What ‘taking back control’ means for architects

A sense of lack of control is a common concern in our globalised economy. Unsurprisingly, one of the most effective slogans of the Leave campaign was the invitation to “Take back control”. Advocates for Brexit argued that the pooling of UK sovereignty in Brussels meant the electorate had lost control of the political process, and that this had contributed to growing disillusionment with domestic politics. If, as the Brexiteers claim, leaving the EU is about redressing this perceived democratic deficit, then we must now also examine how we govern ourselves within our own borders.

The UK, or at least England, has one of the most centralised systems of government in the developed world. Successive Conservative and Labour administrations have concentrated ever greater power in Westminster. Our cities and towns have been largely stripped of the powers to raise taxes, borrow, invest and innovate. Civic leaders are subjected to the humiliation of going cap in hand to unelected Whitehall officials to beg funding for even the most modest project. For decades, the latent enterprise of Britain’s cities and regions has been stifled by draconian centralised spending limits, and the dead hand of the mandarin class. Scandalously, control over dispensing taxpayers’ own money has largely become the sole privilege of central government ministers and their civil servants.

Westminster can no longer ignore the extent to which the impoverishment of the built environment has contributed to the marginalisation and disenfranchisement of so many places across the country

The vote to leave the EU is therefore both a challenge and an opportunity that architects must confront. It is no coincidence that the emasculation of our local government – including within London itself – has been paralleled by a declining role for architects in the public life of our towns and cities. Communities stripped of the power to run their own affairs, and micro-managed by central government, have little motivation to engage with the critical discussions concerning their built environments from which so much of the quality of everyday life is derived.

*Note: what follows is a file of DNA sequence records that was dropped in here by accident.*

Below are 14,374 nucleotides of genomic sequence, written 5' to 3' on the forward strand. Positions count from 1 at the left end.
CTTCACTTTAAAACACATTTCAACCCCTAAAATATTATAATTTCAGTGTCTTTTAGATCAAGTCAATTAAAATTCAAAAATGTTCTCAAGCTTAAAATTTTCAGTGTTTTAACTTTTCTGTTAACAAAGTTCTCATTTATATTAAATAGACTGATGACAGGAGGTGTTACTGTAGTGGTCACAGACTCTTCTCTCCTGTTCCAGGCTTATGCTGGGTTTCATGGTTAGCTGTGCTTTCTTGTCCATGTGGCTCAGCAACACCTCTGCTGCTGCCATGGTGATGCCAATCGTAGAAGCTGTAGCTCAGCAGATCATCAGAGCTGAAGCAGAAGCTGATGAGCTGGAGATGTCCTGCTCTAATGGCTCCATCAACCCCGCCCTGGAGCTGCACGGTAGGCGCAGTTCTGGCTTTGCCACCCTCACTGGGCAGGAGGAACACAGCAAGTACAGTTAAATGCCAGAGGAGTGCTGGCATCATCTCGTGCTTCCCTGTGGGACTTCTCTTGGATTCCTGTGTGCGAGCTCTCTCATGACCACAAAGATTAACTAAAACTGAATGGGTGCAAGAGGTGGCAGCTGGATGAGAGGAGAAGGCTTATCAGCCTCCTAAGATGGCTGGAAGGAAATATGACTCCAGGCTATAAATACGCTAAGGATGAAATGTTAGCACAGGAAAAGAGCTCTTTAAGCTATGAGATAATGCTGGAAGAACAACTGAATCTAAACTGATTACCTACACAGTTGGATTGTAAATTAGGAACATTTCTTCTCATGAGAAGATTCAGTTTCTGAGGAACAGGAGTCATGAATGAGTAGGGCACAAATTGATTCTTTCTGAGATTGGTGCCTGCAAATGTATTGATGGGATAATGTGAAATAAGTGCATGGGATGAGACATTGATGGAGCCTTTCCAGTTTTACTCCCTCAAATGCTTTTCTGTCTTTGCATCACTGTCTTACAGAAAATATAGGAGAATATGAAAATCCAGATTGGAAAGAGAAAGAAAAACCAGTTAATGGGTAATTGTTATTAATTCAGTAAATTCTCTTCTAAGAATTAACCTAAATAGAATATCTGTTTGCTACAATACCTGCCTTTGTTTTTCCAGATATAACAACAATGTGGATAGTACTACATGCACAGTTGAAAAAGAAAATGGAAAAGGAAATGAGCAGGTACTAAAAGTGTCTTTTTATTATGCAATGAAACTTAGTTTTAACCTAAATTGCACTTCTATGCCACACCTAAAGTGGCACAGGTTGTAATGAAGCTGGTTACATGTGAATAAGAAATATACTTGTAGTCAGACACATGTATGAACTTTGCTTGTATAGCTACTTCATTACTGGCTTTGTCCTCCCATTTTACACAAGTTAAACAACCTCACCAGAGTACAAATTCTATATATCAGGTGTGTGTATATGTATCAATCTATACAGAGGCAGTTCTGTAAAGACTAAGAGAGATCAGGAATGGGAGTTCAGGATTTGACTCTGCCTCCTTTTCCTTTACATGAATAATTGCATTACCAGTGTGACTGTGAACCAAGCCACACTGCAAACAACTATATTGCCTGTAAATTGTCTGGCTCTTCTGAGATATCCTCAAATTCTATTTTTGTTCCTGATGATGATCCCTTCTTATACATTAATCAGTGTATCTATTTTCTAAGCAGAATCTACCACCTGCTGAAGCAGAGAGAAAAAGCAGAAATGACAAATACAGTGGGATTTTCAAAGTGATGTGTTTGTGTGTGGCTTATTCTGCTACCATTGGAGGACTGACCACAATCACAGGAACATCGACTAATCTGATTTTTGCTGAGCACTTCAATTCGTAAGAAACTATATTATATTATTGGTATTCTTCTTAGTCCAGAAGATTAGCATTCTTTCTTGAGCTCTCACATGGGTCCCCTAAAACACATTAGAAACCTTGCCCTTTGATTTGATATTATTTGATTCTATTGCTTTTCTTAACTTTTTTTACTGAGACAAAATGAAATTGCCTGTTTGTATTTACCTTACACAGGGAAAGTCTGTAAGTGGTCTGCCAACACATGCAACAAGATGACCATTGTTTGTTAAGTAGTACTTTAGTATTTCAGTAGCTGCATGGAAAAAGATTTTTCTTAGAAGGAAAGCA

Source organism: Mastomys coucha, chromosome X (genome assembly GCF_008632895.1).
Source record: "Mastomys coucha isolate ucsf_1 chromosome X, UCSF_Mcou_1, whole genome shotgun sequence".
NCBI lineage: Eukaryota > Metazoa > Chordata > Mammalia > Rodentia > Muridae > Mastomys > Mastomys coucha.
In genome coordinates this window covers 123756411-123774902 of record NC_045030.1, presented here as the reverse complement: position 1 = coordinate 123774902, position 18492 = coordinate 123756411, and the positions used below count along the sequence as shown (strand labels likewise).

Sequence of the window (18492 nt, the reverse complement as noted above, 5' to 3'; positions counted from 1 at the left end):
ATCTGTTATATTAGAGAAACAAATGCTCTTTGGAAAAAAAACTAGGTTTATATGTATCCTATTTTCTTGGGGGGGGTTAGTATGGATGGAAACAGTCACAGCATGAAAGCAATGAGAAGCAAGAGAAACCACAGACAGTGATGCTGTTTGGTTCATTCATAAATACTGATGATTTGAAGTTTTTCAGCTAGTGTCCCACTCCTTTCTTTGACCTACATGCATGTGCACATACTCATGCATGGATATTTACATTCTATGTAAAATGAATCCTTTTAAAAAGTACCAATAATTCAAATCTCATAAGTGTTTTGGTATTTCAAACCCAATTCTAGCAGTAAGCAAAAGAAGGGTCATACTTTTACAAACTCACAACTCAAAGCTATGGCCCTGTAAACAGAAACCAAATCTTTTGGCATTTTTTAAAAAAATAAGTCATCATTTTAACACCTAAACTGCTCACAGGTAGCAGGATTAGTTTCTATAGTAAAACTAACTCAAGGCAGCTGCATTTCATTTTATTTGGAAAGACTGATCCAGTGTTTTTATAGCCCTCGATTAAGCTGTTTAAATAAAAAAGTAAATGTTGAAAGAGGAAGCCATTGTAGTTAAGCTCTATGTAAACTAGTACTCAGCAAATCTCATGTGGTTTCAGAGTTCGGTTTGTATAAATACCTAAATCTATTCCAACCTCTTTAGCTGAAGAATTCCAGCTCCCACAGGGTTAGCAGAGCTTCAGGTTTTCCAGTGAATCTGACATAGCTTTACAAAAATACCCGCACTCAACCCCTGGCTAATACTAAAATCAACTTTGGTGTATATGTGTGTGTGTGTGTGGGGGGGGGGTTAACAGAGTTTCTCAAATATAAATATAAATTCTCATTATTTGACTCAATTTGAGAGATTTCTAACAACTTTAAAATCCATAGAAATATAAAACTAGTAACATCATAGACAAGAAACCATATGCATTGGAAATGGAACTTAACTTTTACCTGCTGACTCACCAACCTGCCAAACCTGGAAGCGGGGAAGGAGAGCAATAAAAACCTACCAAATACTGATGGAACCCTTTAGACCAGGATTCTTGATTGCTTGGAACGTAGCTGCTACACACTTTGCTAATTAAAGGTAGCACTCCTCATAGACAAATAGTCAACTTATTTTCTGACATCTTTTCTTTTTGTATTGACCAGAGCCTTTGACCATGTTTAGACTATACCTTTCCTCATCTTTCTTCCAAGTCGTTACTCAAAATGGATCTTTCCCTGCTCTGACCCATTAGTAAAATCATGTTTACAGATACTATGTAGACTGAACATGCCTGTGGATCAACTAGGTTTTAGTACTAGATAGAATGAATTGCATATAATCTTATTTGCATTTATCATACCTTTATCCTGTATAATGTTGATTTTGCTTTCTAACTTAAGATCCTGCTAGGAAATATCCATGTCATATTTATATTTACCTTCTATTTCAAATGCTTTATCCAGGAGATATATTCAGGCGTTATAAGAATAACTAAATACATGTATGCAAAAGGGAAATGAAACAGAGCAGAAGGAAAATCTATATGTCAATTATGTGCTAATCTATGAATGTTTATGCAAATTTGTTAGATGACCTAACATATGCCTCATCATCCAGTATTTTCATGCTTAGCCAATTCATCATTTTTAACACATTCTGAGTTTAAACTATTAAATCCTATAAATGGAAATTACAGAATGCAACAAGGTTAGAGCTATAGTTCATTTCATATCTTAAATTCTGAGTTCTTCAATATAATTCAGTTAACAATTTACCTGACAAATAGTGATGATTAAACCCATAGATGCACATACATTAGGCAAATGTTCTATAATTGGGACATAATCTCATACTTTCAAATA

The new prime minister promises more control for ordinary people, and surely this must translate into real devolution of power from Westminster to the country at large. Architects should take advantage of this moment to agitate for a renaissance in local accountability. And the government in Westminster can no longer ignore the extent to which the impoverishment of the built environment has contributed to the marginalisation and disenfranchisement of so many places across the country. Active and engaged communities are essential to the creation of sustainable and high-quality spaces.

Theresa May has spoken of her desire to speak for those struggling to make their way in modern Britain. Housing is the most obvious and immediate area in which Britain needs to take urgent action. Local communities require the freedom to build housing that meets their needs. Similarly, Whitehall must relinquish control over our often shambolic public transport systems, where it can take longer to travel from Oxford to Cambridge by train than it does to get from London to Paris.